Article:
that Corning will in fact release thunderbolt optical cables as long as 330' long ! This means that you will be possibly able to use a new Mac Pro with TBolt 2 as a server, and run these cables instead of using a 10G switch. The 33' long cable will sell at $325, so I can't even imagine what the 330' cable will cost, but for a small workgroup, with 5 users or under, this does in fact look promising.
So THANKS GREG for your persistence.
ps - it currently appears that no one is talking about releasing a thunderbolt hub or switch, so you will be "stuck" with buying a new Mac Pro to accomplish this. Not a bad thing to be "stuck" with, however.
I have never used these. But according to these websites, yes - they just plug in, and work. I have no idea of how an optical transceiver is going to work - I guess it's buss powered, but I find it amazing - especially on a long laser, like the 330' thunderbolt cable - that it can be buss powered from the Thunderbolt port.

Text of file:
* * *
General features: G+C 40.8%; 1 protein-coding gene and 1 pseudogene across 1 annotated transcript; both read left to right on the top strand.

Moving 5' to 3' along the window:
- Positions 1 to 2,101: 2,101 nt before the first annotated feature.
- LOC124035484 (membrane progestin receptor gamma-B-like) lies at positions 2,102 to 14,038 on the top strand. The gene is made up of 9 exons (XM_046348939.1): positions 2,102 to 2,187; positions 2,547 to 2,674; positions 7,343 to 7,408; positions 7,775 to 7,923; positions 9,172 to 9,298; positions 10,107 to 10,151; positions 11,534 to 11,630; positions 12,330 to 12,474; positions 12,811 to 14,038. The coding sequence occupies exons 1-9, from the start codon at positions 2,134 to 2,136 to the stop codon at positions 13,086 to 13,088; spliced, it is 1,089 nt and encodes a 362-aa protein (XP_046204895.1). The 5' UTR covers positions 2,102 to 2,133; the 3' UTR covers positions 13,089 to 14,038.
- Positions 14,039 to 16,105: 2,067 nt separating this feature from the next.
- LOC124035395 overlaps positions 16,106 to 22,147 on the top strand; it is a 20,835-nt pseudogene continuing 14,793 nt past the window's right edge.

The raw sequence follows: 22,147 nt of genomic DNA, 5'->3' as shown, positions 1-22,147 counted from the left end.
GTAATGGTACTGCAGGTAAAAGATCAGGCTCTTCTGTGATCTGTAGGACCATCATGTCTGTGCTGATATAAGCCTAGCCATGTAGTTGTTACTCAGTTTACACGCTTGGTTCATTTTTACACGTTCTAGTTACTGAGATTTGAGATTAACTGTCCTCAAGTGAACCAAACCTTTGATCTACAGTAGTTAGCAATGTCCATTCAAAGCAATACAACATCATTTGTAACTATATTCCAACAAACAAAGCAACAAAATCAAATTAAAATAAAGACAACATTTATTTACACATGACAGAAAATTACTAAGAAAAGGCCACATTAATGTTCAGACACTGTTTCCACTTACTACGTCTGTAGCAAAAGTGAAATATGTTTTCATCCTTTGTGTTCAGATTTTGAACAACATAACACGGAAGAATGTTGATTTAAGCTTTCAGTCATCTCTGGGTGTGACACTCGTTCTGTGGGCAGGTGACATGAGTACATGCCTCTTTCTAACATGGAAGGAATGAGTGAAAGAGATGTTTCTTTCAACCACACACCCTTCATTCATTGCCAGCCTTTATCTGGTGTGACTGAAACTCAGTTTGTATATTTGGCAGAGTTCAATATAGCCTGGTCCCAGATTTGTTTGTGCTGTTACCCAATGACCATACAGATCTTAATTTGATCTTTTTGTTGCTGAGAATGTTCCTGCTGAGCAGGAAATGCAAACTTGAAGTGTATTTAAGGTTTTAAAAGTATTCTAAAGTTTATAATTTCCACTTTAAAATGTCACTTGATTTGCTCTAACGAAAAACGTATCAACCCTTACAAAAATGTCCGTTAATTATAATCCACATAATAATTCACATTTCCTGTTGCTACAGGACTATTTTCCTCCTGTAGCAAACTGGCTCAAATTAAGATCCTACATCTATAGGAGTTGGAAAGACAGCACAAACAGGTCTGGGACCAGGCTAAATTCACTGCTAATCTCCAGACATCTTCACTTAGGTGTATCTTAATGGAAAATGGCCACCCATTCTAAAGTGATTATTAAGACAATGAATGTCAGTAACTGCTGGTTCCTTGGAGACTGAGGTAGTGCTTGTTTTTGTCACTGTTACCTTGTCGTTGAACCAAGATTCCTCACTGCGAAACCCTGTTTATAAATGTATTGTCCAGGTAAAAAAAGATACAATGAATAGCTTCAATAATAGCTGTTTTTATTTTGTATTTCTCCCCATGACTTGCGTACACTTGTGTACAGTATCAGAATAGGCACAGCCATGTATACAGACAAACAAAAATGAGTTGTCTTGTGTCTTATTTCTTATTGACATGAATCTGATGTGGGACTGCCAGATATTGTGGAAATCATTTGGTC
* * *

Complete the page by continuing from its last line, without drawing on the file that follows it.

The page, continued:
I am only looking at this now, because our friend Greg was so cranky about all of this. But (in contrast to the article I posted about current Thunderbolt 1 tests that were not wonderful so far) - Greg in fact may be 100%, at least with Thunderbolt 2, and this may be a cheap way (relatively speaking) to get a small workgroup (under 5 users) to all connect to one storage array. And who knows what the future holds. There may be no Thunderbolt 2 switches or hubs now, but who knows what will come out in the near future. Certainly companies like Sonnet are trying to make as much Thunderbolt and Thunderbolt 2 products as possible. So a company like this may in fact come up with something.